Cingular: Roam Too Much And We’ll Take It Away Or Drop You Completely

It’s the Return of the One-Way Contract! Reader Randy writes in to inform us that he is being dropped from Cingular, despite being an 8 year customer who always pays on time. Why, you ask? Because Cingular drops less profitable customers, i.e. customers who roam “too much.” Randy writes:

    I am in the construction business and this past year kept me approximately 3 hours from my home base building a new gymnasium for a school district in a rural part of Texas. Evidently this is in an “out-of-area” part of the state for my cell phone carrier: Cingular. In November 2006 I received a letter from Cingular informing me that they would be dropping me from their service for excessive “out-of-area” usage.

More inside.

    I called Cingular and of course got one of their “boiler rooms” where the Cingular employee roboticly informed me that my contract required that a minimum of 50% of my airtime must be “in-area”, meaning not in an area that requires “roaming” to kick in (I have since learned that this is pretty much the case with all cellular providers). She said in areas where roaming is required and Cingular has no service in that area that Cingular has reciprocal agreements with other cell phone providers and that Cingular must pay the roaming charges (again I have learned that this is the norm in the cellular business). She informed me of my contract obligations and said it was Cingular’s policy to drop someones service when this happens. I informed her that I had no way of knowing whether or not my service was “in-area” or “out-of-area” when I was using my phone and asked her if my phone would indicate as such and of course the answer is no, the phone does not let me know that. So, how do I know when I am “out-of-area”? She said I should get on the Internet and check their coverage map. Yeah, right, I’m going to do that driving down the Interstate at 70 mph as I criscross the state of Texas calling on school districts!

Even though Randy didn’t want to leave Cingular, they really didn’t want to keep him. Randy appealed their decision and was disappointed by the result.

    I did that and when I called regarding the appeal they acknowledged that I was again using my phone “in-area” and that I could probably stay with them…….except: my usage would be restricted to “home area” only. In other words, when I left my home area I would have no service – even if I was willing to pay roaming charges! Well, that won’t work. I travel all over this state building school projects. My cell phone is an extremely valuable tool for me.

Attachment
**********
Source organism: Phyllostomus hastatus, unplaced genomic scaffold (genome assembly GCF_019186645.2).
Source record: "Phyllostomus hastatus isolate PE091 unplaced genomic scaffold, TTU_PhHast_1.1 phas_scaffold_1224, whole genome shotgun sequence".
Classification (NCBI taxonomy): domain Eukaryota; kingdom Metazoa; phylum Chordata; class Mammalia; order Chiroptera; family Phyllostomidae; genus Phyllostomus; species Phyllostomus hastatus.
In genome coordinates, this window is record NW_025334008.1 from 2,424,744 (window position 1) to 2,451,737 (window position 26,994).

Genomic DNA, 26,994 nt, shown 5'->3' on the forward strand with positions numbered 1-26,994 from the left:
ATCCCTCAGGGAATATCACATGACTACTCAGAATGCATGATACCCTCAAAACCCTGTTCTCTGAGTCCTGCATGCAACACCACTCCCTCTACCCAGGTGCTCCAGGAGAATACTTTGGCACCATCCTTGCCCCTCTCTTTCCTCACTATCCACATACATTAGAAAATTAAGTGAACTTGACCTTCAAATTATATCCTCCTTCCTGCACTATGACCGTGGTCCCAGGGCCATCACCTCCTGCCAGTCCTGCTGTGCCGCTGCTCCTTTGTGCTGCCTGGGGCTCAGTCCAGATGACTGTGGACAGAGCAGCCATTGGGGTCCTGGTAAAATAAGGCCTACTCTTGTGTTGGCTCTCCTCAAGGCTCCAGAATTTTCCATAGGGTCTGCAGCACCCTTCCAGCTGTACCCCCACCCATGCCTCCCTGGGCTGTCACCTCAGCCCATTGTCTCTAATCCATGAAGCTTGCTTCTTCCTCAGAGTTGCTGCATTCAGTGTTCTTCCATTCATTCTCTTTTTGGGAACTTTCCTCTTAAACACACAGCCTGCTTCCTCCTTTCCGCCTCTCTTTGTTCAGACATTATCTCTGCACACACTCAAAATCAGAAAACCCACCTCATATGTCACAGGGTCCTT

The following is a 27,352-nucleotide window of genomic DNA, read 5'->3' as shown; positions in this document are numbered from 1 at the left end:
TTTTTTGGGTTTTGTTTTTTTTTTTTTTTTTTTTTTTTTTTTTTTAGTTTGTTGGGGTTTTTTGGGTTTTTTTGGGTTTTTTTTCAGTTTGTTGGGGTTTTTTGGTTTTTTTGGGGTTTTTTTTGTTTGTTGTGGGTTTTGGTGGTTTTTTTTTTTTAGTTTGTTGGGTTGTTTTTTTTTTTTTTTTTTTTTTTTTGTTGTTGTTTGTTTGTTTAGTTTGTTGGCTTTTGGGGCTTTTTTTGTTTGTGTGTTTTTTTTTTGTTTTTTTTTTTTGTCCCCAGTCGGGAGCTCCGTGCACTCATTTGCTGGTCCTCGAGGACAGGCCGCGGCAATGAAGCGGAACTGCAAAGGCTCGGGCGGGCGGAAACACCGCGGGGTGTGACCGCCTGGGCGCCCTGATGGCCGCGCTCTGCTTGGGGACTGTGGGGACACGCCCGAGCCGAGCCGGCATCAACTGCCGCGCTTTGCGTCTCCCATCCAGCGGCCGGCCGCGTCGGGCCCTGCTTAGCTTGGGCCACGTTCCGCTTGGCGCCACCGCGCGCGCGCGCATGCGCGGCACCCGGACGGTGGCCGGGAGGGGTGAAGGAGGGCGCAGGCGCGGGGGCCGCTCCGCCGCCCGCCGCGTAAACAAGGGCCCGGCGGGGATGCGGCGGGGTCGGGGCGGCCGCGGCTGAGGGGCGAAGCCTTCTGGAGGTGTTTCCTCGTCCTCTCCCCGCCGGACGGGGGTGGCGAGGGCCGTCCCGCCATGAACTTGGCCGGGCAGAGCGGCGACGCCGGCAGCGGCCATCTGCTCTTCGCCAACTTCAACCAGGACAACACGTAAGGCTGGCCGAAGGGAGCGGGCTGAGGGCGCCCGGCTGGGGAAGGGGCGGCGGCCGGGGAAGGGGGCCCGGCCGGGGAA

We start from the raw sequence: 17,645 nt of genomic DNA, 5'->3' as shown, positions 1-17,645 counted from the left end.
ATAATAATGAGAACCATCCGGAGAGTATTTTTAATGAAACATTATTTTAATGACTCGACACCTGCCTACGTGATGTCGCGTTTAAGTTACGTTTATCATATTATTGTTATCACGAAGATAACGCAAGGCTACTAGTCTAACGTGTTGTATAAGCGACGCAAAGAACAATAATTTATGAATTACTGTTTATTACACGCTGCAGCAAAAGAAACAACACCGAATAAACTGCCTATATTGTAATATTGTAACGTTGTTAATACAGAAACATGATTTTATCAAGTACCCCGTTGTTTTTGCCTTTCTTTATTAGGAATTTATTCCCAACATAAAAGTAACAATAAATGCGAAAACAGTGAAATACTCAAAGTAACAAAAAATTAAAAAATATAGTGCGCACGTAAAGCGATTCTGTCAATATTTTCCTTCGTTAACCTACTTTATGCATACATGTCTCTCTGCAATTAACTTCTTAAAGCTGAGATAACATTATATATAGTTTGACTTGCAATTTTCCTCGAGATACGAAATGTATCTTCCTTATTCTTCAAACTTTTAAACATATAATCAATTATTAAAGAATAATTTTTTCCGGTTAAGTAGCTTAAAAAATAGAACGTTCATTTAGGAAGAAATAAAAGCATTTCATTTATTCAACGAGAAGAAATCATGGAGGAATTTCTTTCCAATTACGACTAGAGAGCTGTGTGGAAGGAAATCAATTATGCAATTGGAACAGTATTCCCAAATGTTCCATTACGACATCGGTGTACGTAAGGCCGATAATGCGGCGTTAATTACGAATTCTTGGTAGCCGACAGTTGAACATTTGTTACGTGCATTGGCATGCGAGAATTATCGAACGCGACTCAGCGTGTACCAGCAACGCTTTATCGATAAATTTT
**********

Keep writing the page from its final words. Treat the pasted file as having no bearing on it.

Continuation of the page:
Randy is off to sign with Verizon. We hope the roaming is greener on the other side.—MEGHANN MARCO

Randy writes:

    After eight years as a loyal, on-time bill paying customer, Cingular decided to drop me like a hot potato!

    I am in the construction business and this past year kept me approximately 3 hours from my home base building a new gymnasium for a school district in a rural part of Texas. Evidently this is in an “out-of-area” part of the state for my cell phone carrier: Cingular. In November 2006 I received a letter from Cingular informing me that they would be dropping me from their service for excessive “out-of-area” usage.

    I called Cingular and of course got one of their “boiler rooms” where the Cingular employee roboticly informed me that my contract required that a minimum of 50% of my airtime must be “in-area”, meaning not in an area that requires “roaming” to kick in (I have since learned that this is pretty much the case with all cellular providers). She said in areas where roaming is required and Cingular has no service in that area that Cingular has reciprocal agreements with other cell phone providers and that Cingular must pay the roaming charges (again I have learned that this is the norm in the cellular business). She informed me of my contract obligations and said it was Cingular’s policy to drop someones service when this happens. I informed her that I had no way of knowing whether or not my service was “in-area” or “out-of-area” when I was using my phone and asked her if my phone would indicate as such and of course the answer is no, the phone does not let me know that. So, how do I know when I am “out-of-area”? She said I should get on the Internet and check their coverage map. Yeah, right, I’m going to do that driving down the Interstate at 70 mph as I criscross the state of Texas calling on school districts!